There is a sense in society that, should this law pass, it would merely be the start of a path to somewhere bad. Where does that path lead?
Crossing that line is an opening to other sorts of law or actions that can really radically transform Georgia from an imperfect but vibrant and pluralistic democracy, into a fully autocratic and perhaps even authoritarian country, and one in league with Russia. And as such, because Russia has no allies and only vassals, essentially a tributary to Moscow.
We have to make it clear where we stand. And we stand with the Georgian people. We stand with Georgia’s democracy
If all your nominal partners in the West, and all of those whose counsel you should be heeding domestically, are telling you not to do it, then that means your partnership and your source of counsel is coming from elsewhere. And that elsewhere is quite evidently Russia. The rationale for this is unclear, and there are a number of potential reasons this may be the case, but none of them are good, and none of them are satisfactory in terms of why Georgia should be going down this route.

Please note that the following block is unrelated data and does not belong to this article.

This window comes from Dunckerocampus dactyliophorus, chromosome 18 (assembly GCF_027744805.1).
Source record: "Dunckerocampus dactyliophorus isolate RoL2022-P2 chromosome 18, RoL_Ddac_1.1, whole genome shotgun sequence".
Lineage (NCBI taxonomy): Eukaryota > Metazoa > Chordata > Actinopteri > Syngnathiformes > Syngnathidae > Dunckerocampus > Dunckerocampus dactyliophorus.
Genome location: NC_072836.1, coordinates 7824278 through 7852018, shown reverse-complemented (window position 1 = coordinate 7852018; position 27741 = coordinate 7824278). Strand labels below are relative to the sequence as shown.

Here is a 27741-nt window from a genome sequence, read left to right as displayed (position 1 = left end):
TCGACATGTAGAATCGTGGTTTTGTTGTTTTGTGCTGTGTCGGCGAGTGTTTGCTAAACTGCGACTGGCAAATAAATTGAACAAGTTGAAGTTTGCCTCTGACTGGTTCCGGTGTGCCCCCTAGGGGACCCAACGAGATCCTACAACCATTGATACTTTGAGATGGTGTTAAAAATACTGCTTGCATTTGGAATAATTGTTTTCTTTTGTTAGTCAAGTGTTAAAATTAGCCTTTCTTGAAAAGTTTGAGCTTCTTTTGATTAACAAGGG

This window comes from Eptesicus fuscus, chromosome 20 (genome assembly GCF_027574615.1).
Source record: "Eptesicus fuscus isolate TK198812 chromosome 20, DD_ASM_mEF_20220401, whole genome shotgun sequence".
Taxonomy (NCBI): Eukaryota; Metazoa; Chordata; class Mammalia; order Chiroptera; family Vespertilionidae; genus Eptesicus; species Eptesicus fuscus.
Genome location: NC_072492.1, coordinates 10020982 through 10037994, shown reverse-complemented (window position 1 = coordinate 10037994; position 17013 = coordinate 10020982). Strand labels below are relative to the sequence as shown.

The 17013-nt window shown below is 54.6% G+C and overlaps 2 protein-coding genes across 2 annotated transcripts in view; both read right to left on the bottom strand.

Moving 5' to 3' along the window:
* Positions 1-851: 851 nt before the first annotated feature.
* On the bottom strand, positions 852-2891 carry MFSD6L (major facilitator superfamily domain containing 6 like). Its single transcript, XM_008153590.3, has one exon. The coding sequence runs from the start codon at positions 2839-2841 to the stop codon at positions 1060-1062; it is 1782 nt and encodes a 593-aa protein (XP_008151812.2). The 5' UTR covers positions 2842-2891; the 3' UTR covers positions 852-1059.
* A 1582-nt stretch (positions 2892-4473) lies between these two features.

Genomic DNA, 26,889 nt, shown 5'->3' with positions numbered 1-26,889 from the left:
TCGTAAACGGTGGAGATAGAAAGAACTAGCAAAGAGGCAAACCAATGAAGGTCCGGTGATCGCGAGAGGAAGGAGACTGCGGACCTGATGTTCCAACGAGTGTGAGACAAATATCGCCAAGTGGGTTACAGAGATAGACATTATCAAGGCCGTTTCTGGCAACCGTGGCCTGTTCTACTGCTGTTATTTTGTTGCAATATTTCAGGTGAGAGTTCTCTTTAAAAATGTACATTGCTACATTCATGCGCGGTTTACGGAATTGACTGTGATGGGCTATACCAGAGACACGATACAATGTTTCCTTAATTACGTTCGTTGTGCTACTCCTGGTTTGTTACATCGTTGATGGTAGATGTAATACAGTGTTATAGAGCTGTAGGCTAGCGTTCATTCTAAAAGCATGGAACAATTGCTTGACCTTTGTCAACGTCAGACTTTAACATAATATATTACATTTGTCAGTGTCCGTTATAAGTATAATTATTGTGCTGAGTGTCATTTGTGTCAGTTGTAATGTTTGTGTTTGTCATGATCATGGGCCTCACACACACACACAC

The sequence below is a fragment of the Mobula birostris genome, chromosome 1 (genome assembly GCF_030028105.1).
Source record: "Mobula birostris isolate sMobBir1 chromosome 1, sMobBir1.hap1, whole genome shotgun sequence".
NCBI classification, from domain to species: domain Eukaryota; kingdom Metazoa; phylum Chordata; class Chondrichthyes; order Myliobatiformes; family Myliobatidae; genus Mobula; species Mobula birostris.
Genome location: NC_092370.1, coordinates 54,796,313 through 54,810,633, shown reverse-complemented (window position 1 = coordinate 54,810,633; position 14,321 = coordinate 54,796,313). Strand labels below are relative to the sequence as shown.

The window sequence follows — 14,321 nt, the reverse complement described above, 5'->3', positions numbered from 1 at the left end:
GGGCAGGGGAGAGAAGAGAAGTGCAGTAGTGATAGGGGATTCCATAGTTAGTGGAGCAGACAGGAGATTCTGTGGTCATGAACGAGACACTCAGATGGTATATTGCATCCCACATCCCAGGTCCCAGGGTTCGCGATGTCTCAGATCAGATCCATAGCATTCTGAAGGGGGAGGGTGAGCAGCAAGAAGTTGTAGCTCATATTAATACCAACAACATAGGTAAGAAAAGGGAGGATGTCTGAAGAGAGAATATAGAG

What can or should the West do about it?
I think that we need to do what we are doing, which is to make it very clear that this is an attack on not just our relationship, and not just on the will of the Georgian people, but also an abrupt and deliberate shift into Moscow’s column.
It’s clear to me that they don’t care very much about the health or maintenance of Georgia’s democracy, per se, or even about Western integration, and this is also something that could make a lot of things that we previously never would have entertained suddenly possible, such as the elimination of a lot of support for Georgia’s participation in western forums and the travel, prestige and attention that comes with it.
It also means potentially that certain people are going to start for the first time genuinely entertaining the thought of what individual sanctions might be considered and on whom they should be levied. The democracy support is not going to end. It may have to change, but it’s not going to end. But you know, the way we support other elements in Georgia, particularly the way we support the state as a whole, may not be justifiable if the state is captured by a party that has become openly pro-Russian.
Sanctions would mark a genuine change from the words, however critical, we’ve been hearing for years now, to a whole new phase of actually doing something. What would those actions be? And had the West done it years ago, could this have been prevented?
I’ve been very open about the fact that I was not comfortable with sanctions in the past. In the past, sanctions were not the right move, because it seemed to feed into the worst paranoid tendencies of the Georgian Dream leadership; the idea that we are actively trying to undermine them and overthrow them. A lot of those perceptions led us to where we are today.